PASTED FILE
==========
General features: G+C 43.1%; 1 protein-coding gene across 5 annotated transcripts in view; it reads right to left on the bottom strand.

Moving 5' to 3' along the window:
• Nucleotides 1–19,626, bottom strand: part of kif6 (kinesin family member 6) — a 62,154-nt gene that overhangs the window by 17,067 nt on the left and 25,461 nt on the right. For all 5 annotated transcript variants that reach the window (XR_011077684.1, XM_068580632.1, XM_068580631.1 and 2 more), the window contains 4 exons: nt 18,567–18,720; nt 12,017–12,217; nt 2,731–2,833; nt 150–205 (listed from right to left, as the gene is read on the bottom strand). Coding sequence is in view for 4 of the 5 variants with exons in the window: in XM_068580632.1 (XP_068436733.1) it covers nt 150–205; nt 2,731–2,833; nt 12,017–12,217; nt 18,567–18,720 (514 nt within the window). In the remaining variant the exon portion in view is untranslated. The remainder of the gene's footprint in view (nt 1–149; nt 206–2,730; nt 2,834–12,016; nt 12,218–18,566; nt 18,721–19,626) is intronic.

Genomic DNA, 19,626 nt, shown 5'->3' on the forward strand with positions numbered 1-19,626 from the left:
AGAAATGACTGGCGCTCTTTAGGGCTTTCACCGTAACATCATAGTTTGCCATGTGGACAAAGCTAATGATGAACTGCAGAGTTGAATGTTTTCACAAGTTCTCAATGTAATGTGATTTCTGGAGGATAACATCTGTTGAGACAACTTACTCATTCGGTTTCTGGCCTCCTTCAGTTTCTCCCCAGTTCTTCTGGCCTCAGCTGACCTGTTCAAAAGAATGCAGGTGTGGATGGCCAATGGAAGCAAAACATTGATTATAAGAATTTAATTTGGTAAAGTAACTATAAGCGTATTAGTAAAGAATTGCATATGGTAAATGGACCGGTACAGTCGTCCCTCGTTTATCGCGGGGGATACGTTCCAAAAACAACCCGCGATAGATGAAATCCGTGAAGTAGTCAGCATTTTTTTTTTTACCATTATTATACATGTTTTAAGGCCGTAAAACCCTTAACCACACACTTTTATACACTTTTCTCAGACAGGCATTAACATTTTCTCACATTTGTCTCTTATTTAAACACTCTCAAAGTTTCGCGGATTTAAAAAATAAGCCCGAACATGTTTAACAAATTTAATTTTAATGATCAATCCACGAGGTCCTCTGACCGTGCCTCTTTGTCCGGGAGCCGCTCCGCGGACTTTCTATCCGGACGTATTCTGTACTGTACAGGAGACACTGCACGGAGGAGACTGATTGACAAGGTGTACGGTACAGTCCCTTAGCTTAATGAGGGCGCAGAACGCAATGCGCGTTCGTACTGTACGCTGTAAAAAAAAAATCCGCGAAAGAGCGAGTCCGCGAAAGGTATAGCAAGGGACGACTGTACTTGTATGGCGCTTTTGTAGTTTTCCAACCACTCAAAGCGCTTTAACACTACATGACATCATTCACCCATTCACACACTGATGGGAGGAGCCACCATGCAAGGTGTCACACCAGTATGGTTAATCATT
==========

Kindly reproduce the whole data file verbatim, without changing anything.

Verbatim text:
General features: G+C 43.1%; 1 protein-coding gene across 5 annotated transcripts in view; it reads right to left on the bottom strand.

Moving 5' to 3' along the window:
• Nucleotides 1–19,626, bottom strand: part of kif6 (kinesin family member 6) — a 62,154-nt gene that overhangs the window by 17,067 nt on the left and 25,461 nt on the right. For all 5 annotated transcript variants that reach the window (XR_011077684.1, XM_068580632.1, XM_068580631.1 and 2 more), the window contains 4 exons: nt 18,567–18,720; nt 12,017–12,217; nt 2,731–2,833; nt 150–205 (listed from right to left, as the gene is read on the bottom strand). Coding sequence is in view for 4 of the 5 variants with exons in the window: in XM_068580632.1 (XP_068436733.1) it covers nt 150–205; nt 2,731–2,833; nt 12,017–12,217; nt 18,567–18,720 (514 nt within the window). In the remaining variant the exon portion in view is untranslated. The remainder of the gene's footprint in view (nt 1–149; nt 206–2,730; nt 2,834–12,016; nt 12,218–18,566; nt 18,721–19,626) is intronic.

Genomic DNA, 19,626 nt, shown 5'->3' on the forward strand with positions numbered 1-19,626 from the left:
AGAAATGACTGGCGCTCTTTAGGGCTTTCACCGTAACATCATAGTTTGCCATGTGGACAAAGCTAATGATGAACTGCAGAGTTGAATGTTTTCACAAGTTCTCAATGTAATGTGATTTCTGGAGGATAACATCTGTTGAGACAACTTACTCATTCGGTTTCTGGCCTCCTTCAGTTTCTCCCCAGTTCTTCTGGCCTCAGCTGACCTGTTCAAAAGAATGCAGGTGTGGATGGCCAATGGAAGCAAAACATTGATTATAAGAATTTAATTTGGTAAAGTAACTATAAGCGTATTAGTAAAGAATTGCATATGGTAAATGGACCGGTACAGTCGTCCCTCGTTTATCGCGGGGGATACGTTCCAAAAACAACCCGCGATAGATGAAATCCGTGAAGTAGTCAGCATTTTTTTTTTTACCATTATTATACATGTTTTAAGGCCGTAAAACCCTTAACCACACACTTTTATACACTTTTCTCAGACAGGCATTAACATTTTCTCACATTTGTCTCTTATTTAAACACTCTCAAAGTTTCGCGGATTTAAAAAATAAGCCCGAACATGTTTAACAAATTTAATTTTAATGATCAATCCACGAGGTCCTCTGACCGTGCCTCTTTGTCCGGGAGCCGCTCCGCGGACTTTCTATCCGGACGTATTCTGTACTGTACAGGAGACACTGCACGGAGGAGACTGATTGACAAGGTGTACGGTACAGTCCCTTAGCTTAATGAGGGCGCAGAACGCAATGCGCGTTCGTACTGTACGCTGTAAAAAAAAAATCCGCGAAAGAGCGAGTCCGCGAAAGGTATAGCAAGGGACGACTGTACTTGTATGGCGCTTTTGTAGTTTTCCAACCACTCAAAGCGCTTTAACACTACATGACATCATTCACCCATTCACACACTGATGGGAGGAGCCACCATGCAAGGTGTCACACCAGTATGGTTAATCATT